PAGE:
Hong Kong Media Tycoon Jimmy Lai Charged Again While in Jail: Reports

By Reuters
February 17, 2021China News
Hong Kong Media Tycoon Jimmy Lai Charged Again While in Jail: Reports
Jimmy Lai, media tycoon and the Apple Daily founder, boards a Correctional Services Department vehicle as he leaves the Court of Final Appeal following a bail hearing in Hong Kong, on Feb. 1, 2021. (Anthony Kwan/Getty Images)

HONG KONG—Jailed Hong Kong media tycoon Jimmy Lai is being charged on suspicion of assisting one of 12 fugitives China captured at sea last year, his Apple Daily tabloid and local newspaper Oriental Daily said on Feb. 17, without citing a source.

Lai, detained while awaiting a bail hearing on Thursday, has already been charged with colluding with foreign forces under a sweeping national security law that Beijing imposed on Hong Kong last year.

The 12 fugitives could face potential charges in Hong Kong over mass pro-democracy protests in 2019, with Andy Li—whom the papers identified as the person Lai was suspected of helping—being investigated for suspected national security crimes.

Neither newspaper gave further details. It was unclear if the national security law extends to the assistance Lai is suspected to have given Li.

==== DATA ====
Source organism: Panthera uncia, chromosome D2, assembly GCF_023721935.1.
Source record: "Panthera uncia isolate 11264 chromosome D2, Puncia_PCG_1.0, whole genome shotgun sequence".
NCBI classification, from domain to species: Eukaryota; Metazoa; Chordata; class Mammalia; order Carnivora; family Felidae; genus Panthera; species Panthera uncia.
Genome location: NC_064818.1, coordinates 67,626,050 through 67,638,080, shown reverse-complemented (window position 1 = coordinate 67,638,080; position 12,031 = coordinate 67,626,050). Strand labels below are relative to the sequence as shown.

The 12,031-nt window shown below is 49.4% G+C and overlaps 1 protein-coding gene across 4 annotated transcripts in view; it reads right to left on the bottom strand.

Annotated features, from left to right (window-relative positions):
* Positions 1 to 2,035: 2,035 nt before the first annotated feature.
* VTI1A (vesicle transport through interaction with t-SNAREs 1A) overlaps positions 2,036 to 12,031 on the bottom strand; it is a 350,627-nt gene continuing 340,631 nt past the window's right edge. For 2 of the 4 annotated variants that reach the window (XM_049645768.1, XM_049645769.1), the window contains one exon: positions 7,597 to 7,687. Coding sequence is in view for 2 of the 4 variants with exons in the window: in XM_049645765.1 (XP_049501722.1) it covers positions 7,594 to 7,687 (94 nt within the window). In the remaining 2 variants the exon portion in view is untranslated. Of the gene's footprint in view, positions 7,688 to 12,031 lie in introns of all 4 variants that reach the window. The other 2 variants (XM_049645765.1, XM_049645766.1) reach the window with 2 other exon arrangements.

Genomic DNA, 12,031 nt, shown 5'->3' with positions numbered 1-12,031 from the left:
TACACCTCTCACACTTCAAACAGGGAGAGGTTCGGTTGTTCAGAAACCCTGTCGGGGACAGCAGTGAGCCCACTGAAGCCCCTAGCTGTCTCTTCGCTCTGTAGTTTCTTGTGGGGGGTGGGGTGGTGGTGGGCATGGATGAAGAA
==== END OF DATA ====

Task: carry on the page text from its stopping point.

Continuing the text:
Police did not immediately respond to a request to comment.

The Chinese coast guard captured the 12 fugitives in August as they tried to flee Hong Kong in a boat believed to be bound for Taiwan. All were held virtually incommunicado in a mainland China prison until a trial late in December.

Ten were jailed for terms ranging from seven months to three years for illegally crossing the border or organizing the crossing, while two minors were sent back to Hong Kong.

Lai was already the most high-profile person to be charged under the new security law, for statements made on July 30 and Aug. 18, in which prosecutors allege he requested foreign interference in Hong Kong’s affairs.

He was arrested in an August raid by about 200 police officers on the newsroom of his Apple Daily, known for its feisty and critical coverage of the Chinese regime and the pro-Beijing Hong Kong government.

Beijing imposed the new law on the former British colony last June, after months of pro-democracy protests, to target anything China that considers subversion, secession, terrorism, or collusion with foreign forces, with maximum penalties of life imprisonment.

Critics say it is aimed at crushing dissent and erodes freedoms in the financial hub.

By Marius Zaharia